U.S. researchers have created a hybrid system of semiconducting nanowires and bacteria to mimic the natural photosynthetic process, an advancement they believe could be a potentially game-changing breakthrough.
The system is designed to capture carbon dioxide (CO2) emissions before they are vented into the atmosphere and then, powered by solar energy, convert that greenhouse gas into chemical products, including biodegradable plastics, pharmaceutical drugs and hopefully liquid fuels.
"We believe our system is a revolutionary leap forward in the field of artificial photosynthesis," said Peidong Yang, a chemist with the Materials Sciences Division of the U.S. Department of Energy (DOE)'s Lawrence Berkeley National Laboratory and one of the leaders of this study, in a press release.
Yang also holds appointments with University of California at Berkeley.
In the natural photosynthetic process, plants use the energy in sunlight to synthesize carbohydrates from carbon dioxide and water.
As described in the latest issue of the journal Nano Letters, the artificial photosynthetic system, built by Yang and his colleagues with the Berkeley Lab and UC Berkeley, synthesizes the combination of carbon dioxide and water into acetate, the most common building block today for biosynthesis.
"In natural photosynthesis, leaves harvest solar energy and carbon dioxide is reduced and combined with water for the synthesis of molecular products that form biomass," said Christopher Chang, an expert in catalysts for carbon-neutral energy conversions and another leader of the study.
"In our system," Chang explained, "nanowires harvest solar energy and deliver electrons to bacteria, where carbon dioxide is reduced and combined with water for the synthesis of a variety of targeted, value-added chemical products."
"Our system represents an emerging alliance between the fields of materials sciences and biology, where opportunities to make new functional devices can mix and match components of each discipline, " said Michelle Chang, an expert in biosynthesis who led the project together with the two other scientists.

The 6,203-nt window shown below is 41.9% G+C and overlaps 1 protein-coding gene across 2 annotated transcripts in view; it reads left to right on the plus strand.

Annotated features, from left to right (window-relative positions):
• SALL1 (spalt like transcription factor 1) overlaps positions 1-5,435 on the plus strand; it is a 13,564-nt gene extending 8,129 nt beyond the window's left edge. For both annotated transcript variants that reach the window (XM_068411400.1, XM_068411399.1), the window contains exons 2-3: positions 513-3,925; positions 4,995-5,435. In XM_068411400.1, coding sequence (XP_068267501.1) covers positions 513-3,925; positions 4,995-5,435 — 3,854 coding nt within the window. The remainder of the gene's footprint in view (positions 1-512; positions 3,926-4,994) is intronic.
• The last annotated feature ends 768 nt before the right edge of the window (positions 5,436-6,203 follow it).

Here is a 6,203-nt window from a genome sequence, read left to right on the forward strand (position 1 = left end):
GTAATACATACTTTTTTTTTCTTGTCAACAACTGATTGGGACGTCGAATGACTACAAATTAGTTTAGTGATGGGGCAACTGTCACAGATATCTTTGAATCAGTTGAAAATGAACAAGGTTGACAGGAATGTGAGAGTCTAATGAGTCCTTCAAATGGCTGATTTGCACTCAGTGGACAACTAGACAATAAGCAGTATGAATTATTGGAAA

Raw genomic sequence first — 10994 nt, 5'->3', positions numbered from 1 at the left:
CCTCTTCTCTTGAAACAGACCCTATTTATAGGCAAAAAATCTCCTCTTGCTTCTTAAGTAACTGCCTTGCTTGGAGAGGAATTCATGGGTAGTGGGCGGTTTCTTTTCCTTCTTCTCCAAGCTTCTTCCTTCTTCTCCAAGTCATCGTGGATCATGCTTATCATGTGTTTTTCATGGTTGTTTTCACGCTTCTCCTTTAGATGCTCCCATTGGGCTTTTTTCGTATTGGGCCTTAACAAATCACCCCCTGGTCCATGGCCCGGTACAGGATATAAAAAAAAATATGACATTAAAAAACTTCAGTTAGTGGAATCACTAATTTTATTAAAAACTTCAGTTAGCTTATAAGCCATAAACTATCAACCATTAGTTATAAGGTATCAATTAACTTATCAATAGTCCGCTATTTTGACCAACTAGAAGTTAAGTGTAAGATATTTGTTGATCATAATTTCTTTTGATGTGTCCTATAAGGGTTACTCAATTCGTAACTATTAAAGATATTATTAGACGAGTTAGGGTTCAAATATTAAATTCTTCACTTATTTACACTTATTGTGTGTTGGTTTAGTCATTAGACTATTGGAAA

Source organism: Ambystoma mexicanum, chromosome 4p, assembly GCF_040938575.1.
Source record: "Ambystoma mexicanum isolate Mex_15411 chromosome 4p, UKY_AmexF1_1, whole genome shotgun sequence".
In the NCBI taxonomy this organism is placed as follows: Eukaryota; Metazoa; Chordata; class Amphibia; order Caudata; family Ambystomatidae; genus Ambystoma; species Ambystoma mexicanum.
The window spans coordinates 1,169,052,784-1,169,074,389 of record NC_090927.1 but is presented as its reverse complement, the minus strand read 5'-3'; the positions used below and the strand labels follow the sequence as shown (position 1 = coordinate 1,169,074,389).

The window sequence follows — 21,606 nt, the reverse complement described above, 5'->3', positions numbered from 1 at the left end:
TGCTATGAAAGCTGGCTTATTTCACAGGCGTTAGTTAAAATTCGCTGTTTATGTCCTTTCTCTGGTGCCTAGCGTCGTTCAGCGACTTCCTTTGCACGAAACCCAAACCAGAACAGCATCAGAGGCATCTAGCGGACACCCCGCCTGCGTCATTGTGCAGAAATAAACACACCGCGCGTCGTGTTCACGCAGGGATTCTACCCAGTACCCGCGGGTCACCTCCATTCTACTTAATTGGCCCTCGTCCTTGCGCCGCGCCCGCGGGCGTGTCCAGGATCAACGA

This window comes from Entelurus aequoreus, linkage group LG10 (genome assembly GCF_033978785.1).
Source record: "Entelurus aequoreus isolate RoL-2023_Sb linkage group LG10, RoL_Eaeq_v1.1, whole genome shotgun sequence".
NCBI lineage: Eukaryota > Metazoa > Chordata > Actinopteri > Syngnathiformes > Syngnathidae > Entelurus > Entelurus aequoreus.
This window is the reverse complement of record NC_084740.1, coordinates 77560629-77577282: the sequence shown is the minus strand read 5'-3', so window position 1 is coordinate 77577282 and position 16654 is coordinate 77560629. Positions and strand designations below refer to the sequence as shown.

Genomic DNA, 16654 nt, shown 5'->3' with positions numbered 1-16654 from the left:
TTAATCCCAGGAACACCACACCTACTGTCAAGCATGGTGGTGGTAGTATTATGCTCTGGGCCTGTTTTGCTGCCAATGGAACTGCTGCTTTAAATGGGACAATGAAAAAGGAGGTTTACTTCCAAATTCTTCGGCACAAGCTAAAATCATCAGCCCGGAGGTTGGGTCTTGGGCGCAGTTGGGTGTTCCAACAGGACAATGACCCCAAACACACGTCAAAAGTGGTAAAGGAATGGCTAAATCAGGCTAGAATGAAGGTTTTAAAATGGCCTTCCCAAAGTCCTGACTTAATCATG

The system starts with an "artificial forest" of nanowire heterostructures, consisting of silicon and titanium oxide nanowires. "Our artificial forest is similar to the chloroplasts in green plants," Yang said. "When sunlight is absorbed, photo- excited electron hole pairs are generated in the silicon and titanium oxide nanowires, which absorb different regions of the solar spectrum. The photo-generated electrons in the silicon will be passed onto bacteria for the CO2 reduction while the photo- generated holes in the titanium oxide split water molecules to make oxygen."
Once the forest of nanowire arrays is established, it is populated with microbial populations that produce enzymes known to selectively catalyze the reduction of carbon dioxide. And once the carbon dioxide has been reduced to acetate or some other biosynthetic intermediate, genetically engineered E.coli are used to synthesize targeted chemical products.
A key to the success of the artificial photosynthesis system is the separation of the demanding requirements for light-capture efficiency and catalytic activity that is made possible by the nanowire/bacteria hybrid technology. With this approach, the Berkeley team achieved a solar energy conversion efficiency of up to 0.38-percent for about 200 hours under simulated sunlight, which is about the same as that of a leaf.
"We are currently working on our second generation system which has a solar-to-chemical conversion efficiency of three-percent," Yang said. "Once we can reach a conversion efficiency of 10- percent in a cost effective manner, the technology should be commercially viable."
"Our system has the potential to fundamentally change the chemical and oil industry in that we can produce chemicals and fuels in a totally renewable way, rather than extracting them from deep below the ground," he said.